How Long Must You Boil Water Before It's Safe To Drink?

Whether you're hiking in the wilderness or without water thanks to a strong storm that has wreaked havoc on your area's water lines, you may find yourself needing to boil water to make it safe for drinking or other uses. Why? Because it's important to heat potentially contaminated water at high temperatures long enough to kill any potential pathogens and render it safe or you might get ill.

If your water supply is compromised, local health officials may issue a warning to use bottled water or boil tap water. If this happens, the Centers for Disease Control and Prevention (CDC) advises that extra caution should be taken when using tap water. While it can generally still be used for washing hands, a person should be careful not to swallow any while taking a shower. Even wetting a toothbrush and rinsing your mouth with tap water should be avoided while brushing your teeth. 

Ice made using water lines running through an appliance should also be avoided, as even filtered tap water will need to be boiled. Water must reach temperatures of at least 160 degrees Fahrenheit to kill pathogens like harmful bacteria, but a good strong rolling boil is ideal. 

A rolling boil is key

There are several important factors to consider when boiling water for drinking. According to the U.S. Department of Agriculture (USDA), water needs to reach a rolling boil, and it must boil at that vigorous pace for at least one minute to kill potential pathogens. If you live at a high altitude (5,000 feet or higher), water must be boiled for at least three minutes. The extra time relates to the fact that boiling temperatures decrease with altitude. A general rule of thumb is that the boiling temperature drops one degree for every 500 feet you ascend.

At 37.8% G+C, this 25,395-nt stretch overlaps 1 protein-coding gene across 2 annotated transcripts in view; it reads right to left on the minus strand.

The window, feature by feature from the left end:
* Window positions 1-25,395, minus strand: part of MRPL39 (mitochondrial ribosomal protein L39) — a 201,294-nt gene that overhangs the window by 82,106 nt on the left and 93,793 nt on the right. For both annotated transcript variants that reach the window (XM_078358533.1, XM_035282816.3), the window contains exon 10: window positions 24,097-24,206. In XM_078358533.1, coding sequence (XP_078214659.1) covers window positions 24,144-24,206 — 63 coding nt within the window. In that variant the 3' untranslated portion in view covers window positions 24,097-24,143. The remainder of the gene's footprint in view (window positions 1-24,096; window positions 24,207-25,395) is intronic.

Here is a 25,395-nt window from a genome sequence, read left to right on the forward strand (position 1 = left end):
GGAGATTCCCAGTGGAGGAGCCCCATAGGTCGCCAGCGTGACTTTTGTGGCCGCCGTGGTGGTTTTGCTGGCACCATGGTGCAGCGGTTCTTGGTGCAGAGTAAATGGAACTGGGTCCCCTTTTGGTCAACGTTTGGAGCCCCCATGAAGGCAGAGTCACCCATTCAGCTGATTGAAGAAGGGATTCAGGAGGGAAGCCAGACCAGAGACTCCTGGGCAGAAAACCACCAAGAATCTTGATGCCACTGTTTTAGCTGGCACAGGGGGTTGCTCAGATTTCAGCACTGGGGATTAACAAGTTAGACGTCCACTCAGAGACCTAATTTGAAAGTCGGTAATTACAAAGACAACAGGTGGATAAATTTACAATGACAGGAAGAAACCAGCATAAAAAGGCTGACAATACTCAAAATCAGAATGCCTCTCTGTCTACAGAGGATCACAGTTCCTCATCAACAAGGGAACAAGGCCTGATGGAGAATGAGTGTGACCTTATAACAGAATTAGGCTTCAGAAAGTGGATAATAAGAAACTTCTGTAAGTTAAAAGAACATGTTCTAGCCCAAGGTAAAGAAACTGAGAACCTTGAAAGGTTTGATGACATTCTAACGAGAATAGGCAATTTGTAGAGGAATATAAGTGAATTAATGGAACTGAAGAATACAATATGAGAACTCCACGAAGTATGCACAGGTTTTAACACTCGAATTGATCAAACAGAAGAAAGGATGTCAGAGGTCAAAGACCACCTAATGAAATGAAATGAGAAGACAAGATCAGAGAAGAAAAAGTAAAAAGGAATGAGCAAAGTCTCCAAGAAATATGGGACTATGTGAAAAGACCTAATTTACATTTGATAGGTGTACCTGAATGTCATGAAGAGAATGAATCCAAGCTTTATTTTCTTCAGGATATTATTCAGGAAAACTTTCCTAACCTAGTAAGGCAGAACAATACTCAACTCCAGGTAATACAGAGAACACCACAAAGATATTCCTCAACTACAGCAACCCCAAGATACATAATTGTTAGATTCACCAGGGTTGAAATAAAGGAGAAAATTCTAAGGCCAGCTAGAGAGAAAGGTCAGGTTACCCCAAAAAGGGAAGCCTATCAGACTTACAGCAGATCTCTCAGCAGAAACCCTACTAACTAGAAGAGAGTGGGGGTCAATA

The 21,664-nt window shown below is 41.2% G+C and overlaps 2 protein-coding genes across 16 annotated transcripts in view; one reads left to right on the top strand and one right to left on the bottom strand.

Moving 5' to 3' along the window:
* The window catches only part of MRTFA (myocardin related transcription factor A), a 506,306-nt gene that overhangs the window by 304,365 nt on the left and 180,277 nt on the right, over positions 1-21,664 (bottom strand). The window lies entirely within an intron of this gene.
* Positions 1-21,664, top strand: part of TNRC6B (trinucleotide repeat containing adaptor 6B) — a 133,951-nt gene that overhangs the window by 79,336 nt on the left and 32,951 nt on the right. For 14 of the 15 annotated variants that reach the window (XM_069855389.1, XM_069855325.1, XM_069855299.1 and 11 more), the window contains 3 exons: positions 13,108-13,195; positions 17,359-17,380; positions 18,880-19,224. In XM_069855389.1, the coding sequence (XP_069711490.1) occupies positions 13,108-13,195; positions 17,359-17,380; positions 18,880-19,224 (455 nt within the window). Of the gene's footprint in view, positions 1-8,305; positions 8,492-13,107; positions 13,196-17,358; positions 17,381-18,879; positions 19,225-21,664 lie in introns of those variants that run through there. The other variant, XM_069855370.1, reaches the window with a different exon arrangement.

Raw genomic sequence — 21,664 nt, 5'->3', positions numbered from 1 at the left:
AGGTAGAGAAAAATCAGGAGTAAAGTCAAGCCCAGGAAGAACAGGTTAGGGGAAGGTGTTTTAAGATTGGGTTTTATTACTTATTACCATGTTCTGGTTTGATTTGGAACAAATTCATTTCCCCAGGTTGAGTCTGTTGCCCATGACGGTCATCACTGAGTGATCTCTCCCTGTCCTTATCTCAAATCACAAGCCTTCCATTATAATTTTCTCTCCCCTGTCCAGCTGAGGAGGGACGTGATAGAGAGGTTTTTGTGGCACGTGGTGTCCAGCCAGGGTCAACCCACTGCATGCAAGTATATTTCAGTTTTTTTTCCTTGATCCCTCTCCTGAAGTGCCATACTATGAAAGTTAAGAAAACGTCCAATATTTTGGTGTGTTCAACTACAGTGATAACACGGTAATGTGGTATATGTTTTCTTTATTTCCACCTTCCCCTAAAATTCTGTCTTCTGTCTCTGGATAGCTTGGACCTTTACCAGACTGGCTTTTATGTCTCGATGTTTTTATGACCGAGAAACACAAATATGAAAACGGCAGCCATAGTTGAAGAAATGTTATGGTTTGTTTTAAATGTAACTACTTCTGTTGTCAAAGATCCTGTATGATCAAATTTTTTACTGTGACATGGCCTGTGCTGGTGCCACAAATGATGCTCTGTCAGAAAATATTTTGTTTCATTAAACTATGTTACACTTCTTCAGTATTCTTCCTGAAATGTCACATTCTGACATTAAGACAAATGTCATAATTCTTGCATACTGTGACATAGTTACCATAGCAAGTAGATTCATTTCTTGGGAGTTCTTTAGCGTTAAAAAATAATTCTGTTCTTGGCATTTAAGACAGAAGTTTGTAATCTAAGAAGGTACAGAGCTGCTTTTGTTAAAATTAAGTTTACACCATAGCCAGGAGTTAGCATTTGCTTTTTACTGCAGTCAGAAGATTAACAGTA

A rolling boil occurs when the bubbles in the pot are very large and quickly move to the water's surface, where they break. Bubbles should move rapidly in the water as it is boiled. One trick to get there faster is to leave the cover on the pot when boiling water to decrease evaporation and keep energy inside. 

If you boil your water and find that it's cloudy, the CDC recommends that you strain it through a new coffee filter or a clean towel. You can also allow the cloudy water to settle at the bottom of your pot, then pour the clean water off the top and boil it again. Once the water has been boiled for an adequate amount of time, it must be allowed to cool on its own before it is stored in a clean, covered container.

How to improve the taste of boiled water

Water that has been boiled might not have the same refreshing flavor as the water you are accustomed to. To make it taste better, the USDA recommends adding a pinch of salt per quart or liter of water. 

Another option to improve the flavor of boiled water is to pour the water multiple times from one clean container to another. This aerates the water — which lost its air during boiling — thus eliminating the unpleasant flat taste. You can also add life back to the water by blowing air into it. To employ this method, use a straw — or just your mouth — and blow bubbles into your water for around 30 seconds just before drinking it. 

If you're still finding the taste of your boiled drinking water undesirable you can utilize water flavor sticks or tablets to improve the experience. These can be purchased at your local grocery store and feature a wide array of flavors that mask the funky flat taste of boiled water. You can also opt to use fresh ingredients to enhance your water such as fresh herbs and slices of fruit or vegetables. Popular choices include lemon, lime, cucumber, and mint.